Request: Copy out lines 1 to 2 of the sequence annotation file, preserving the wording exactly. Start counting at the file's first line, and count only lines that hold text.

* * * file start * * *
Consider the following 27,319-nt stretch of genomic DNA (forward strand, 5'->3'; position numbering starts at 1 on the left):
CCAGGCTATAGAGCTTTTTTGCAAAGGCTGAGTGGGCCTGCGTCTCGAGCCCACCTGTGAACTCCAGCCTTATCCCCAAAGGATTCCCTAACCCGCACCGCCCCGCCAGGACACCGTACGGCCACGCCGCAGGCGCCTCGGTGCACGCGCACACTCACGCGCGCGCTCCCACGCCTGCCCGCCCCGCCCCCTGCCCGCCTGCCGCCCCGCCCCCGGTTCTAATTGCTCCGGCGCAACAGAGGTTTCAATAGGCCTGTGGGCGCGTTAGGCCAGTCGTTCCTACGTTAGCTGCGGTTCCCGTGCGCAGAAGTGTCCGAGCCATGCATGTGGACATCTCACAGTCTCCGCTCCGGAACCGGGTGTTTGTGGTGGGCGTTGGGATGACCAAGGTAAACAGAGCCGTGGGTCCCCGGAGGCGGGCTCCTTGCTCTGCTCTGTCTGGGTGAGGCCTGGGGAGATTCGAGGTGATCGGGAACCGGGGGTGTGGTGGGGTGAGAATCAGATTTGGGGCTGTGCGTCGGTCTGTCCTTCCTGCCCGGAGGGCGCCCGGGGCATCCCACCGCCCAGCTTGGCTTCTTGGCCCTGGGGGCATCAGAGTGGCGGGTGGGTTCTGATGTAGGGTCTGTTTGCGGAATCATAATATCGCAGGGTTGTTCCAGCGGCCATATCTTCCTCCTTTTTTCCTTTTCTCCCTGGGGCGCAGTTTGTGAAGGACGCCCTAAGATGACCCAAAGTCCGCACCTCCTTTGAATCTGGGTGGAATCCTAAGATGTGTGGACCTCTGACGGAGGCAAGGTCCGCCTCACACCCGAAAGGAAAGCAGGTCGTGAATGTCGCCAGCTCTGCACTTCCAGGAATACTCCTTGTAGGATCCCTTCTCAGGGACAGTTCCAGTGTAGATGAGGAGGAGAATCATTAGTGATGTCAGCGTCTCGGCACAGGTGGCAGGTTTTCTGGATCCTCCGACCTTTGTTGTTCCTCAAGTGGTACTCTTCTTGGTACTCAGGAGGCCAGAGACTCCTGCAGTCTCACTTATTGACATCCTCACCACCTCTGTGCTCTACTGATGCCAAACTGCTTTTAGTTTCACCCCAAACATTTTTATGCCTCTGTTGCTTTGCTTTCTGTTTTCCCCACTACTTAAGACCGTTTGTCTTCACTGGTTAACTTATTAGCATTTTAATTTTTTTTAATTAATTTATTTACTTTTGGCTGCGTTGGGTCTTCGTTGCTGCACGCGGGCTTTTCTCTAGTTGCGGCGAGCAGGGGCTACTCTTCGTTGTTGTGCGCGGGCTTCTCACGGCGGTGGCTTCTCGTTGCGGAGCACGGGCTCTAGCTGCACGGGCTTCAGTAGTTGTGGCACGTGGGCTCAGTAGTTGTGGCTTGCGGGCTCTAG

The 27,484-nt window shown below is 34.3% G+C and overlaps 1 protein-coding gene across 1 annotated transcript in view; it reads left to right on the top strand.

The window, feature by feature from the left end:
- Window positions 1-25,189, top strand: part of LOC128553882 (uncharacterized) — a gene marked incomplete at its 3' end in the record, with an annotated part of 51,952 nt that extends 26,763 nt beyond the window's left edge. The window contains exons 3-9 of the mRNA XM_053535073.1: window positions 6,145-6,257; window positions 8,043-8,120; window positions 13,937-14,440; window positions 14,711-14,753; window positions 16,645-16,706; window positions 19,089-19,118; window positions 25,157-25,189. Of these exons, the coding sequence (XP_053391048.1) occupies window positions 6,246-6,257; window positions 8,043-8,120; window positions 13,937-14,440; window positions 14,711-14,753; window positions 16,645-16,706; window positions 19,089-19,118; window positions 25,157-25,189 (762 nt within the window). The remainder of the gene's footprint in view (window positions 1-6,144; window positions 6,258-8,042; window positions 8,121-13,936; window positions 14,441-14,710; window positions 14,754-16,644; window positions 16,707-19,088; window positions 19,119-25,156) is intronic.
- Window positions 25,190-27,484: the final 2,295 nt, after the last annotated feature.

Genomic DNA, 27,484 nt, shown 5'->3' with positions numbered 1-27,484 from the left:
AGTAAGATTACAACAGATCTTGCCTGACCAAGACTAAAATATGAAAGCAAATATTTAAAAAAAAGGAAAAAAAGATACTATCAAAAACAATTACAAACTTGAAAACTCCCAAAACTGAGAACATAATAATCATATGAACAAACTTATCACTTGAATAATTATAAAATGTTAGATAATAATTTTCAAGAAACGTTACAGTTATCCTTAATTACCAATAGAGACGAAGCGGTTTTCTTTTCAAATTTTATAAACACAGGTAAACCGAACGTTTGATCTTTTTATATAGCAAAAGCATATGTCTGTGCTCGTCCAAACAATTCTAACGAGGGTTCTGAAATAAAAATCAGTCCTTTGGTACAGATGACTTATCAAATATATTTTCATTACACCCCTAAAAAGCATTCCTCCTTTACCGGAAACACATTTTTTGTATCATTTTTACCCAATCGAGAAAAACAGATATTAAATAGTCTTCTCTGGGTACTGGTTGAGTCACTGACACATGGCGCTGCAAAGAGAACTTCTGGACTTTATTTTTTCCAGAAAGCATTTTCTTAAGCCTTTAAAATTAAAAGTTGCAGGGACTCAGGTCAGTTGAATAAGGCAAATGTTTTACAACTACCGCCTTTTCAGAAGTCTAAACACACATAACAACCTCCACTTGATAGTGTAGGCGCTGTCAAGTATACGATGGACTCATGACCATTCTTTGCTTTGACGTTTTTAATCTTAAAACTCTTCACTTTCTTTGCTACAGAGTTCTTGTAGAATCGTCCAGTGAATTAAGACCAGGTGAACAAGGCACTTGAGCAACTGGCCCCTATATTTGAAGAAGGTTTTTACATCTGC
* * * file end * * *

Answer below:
Consider the following 27,319-nt stretch of genomic DNA (forward strand, 5'->3'; position numbering starts at 1 on the left):
CCAGGCTATAGAGCTTTTTTGCAAAGGCTGAGTGGGCCTGCGTCTCGAGCCCACCTGTGAACTCCAGCCTTATCCCCAAAGGATTCCCTAACCCGCACCGCCCCGCCAGGACACCGTACGGCCACGCCGCAGGCGCCTCGGTGCACGCGCACACTCACGCGCGCGCTCCCACGCCTGCCCGCCCCGCCCCCTGCCCGCCTGCCGCCCCGCCCCCGGTTCTAATTGCTCCGGCGCAACAGAGGTTTCAATAGGCCTGTGGGCGCGTTAGGCCAGTCGTTCCTACGTTAGCTGCGGTTCCCGTGCGCAGAAGTGTCCGAGCCATGCATGTGGACATCTCACAGTCTCCGCTCCGGAACCGGGTGTTTGTGGTGGGCGTTGGGATGACCAAGGTAAACAGAGCCGTGGGTCCCCGGAGGCGGGCTCCTTGCTCTGCTCTGTCTGGGTGAGGCCTGGGGAGATTCGAGGTGATCGGGAACCGGGGGTGTGGTGGGGTGAGAATCAGATTTGGGGCTGTGCGTCGGTCTGTCCTTCCTGCCCGGAGGGCGCCCGGGGCATCCCACCGCCCAGCTTGGCTTCTTGGCCCTGGGGGCATCAGAGTGGCGGGTGGGTTCTGATGTAGGGTCTGTTTGCGGAATCATAATATCGCAGGGTTGTTCCAGCGGCCATATCTTCCTCCTTTTTTCCTTTTCTCCCTGGGGCGCAGTTTGTGAAGGACGCCCTAAGATGACCCAAAGTCCGCACCTCCTTTGAATCTGGGTGGAATCCTAAGATGTGTGGACCTCTGACGGAGGCAAGGTCCGCCTCACACCCGAAAGGAAAGCAGGTCGTGAATGTCGCCAGCTCTGCACTTCCAGGAATACTCCTTGTAGGATCCCTTCTCAGGGACAGTTCCAGTGTAGATGAGGAGGAGAATCATTAGTGATGTCAGCGTCTCGGCACAGGTGGCAGGTTTTCTGGATCCTCCGACCTTTGTTGTTCCTCAAGTGGTACTCTTCTTGGTACTCAGGAGGCCAGAGACTCCTGCAGTCTCACTTATTGACATCCTCACCACCTCTGTGCTCTACTGATGCCAAACTGCTTTTAGTTTCACCCCAAACATTTTTATGCCTCTGTTGCTTTGCTTTCTGTTTTCCCCACTACTTAAGACCGTTTGTCTTCACTGGTTAACTTATTAGCATTTTAATTTTTTTTAATTAATTTATTTACTTTTGGCTGCGTTGGGTCTTCGTTGCTGCACGCGGGCTTTTCTCTAGTTGCGGCGAGCAGGGGCTACTCTTCGTTGTTGTGCGCGGGCTTCTCACGGCGGTGGCTTCTCGTTGCGGAGCACGGGCTCTAGCTGCACGGGCTTCAGTAGTTGTGGCACGTGGGCTCAGTAGTTGTGGCTTGCGGGCTCTAG